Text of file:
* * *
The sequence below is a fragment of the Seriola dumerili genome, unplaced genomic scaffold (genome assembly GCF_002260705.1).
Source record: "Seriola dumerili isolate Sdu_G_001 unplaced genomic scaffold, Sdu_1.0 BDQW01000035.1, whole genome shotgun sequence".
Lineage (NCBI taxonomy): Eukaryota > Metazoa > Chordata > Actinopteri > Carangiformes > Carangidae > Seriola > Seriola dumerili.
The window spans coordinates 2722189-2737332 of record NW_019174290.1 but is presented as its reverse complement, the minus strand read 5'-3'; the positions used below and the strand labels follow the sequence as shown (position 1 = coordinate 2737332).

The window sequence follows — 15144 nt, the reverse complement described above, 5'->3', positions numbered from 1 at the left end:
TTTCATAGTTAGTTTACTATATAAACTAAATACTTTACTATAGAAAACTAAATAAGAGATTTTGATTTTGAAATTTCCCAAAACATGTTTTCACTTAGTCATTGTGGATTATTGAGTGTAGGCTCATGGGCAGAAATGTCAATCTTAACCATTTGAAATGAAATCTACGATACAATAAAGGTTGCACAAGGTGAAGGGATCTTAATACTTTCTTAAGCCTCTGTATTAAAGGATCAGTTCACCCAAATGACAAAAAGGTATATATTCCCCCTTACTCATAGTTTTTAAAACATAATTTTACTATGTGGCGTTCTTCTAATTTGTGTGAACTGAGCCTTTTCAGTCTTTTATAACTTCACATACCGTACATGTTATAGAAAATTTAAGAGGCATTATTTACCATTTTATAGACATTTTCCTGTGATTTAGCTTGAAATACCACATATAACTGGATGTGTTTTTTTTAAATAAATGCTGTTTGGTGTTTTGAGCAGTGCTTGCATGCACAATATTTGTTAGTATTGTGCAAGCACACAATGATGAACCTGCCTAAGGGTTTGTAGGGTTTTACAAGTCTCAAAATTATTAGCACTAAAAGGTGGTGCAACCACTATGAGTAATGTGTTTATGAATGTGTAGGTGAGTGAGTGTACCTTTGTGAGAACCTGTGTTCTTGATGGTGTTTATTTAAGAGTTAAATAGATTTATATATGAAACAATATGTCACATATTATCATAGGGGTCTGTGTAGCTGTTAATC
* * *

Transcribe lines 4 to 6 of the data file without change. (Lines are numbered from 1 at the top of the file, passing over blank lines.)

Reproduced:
The window spans coordinates 2722189-2737332 of record NW_019174290.1 but is presented as its reverse complement, the minus strand read 5'-3'; the positions used below and the strand labels follow the sequence as shown (position 1 = coordinate 2737332).

The window sequence follows — 15144 nt, the reverse complement described above, 5'->3', positions numbered from 1 at the left end:
TTTCATAGTTAGTTTACTATATAAACTAAATACTTTACTATAGAAAACTAAATAAGAGATTTTGATTTTGAAATTTCCCAAAACATGTTTTCACTTAGTCATTGTGGATTATTGAGTGTAGGCTCATGGGCAGAAATGTCAATCTTAACCATTTGAAATGAAATCTACGATACAATAAAGGTTGCACAAGGTGAAGGGATCTTAATACTTTCTTAAGCCTCTGTATTAAAGGATCAGTTCACCCAAATGACAAAAAGGTATATATTCCCCCTTACTCATAGTTTTTAAAACATAATTTTACTATGTGGCGTTCTTCTAATTTGTGTGAACTGAGCCTTTTCAGTCTTTTATAACTTCACATACCGTACATGTTATAGAAAATTTAAGAGGCATTATTTACCATTTTATAGACATTTTCCTGTGATTTAGCTTGAAATACCACATATAACTGGATGTGTTTTTTTTAAATAAATGCTGTTTGGTGTTTTGAGCAGTGCTTGCATGCACAATATTTGTTAGTATTGTGCAAGCACACAATGATGAACCTGCCTAAGGGTTTGTAGGGTTTTACAAGTCTCAAAATTATTAGCACTAAAAGGTGGTGCAACCACTATGAGTAATGTGTTTATGAATGTGTAGGTGAGTGAGTGTACCTTTGTGAGAACCTGTGTTCTTGATGGTGTTTATTTAAGAGTTAAATAGATTTATATATGAAACAATATGTCACATATTATCATAGGGGTCTGTGTAGCTGTTAATC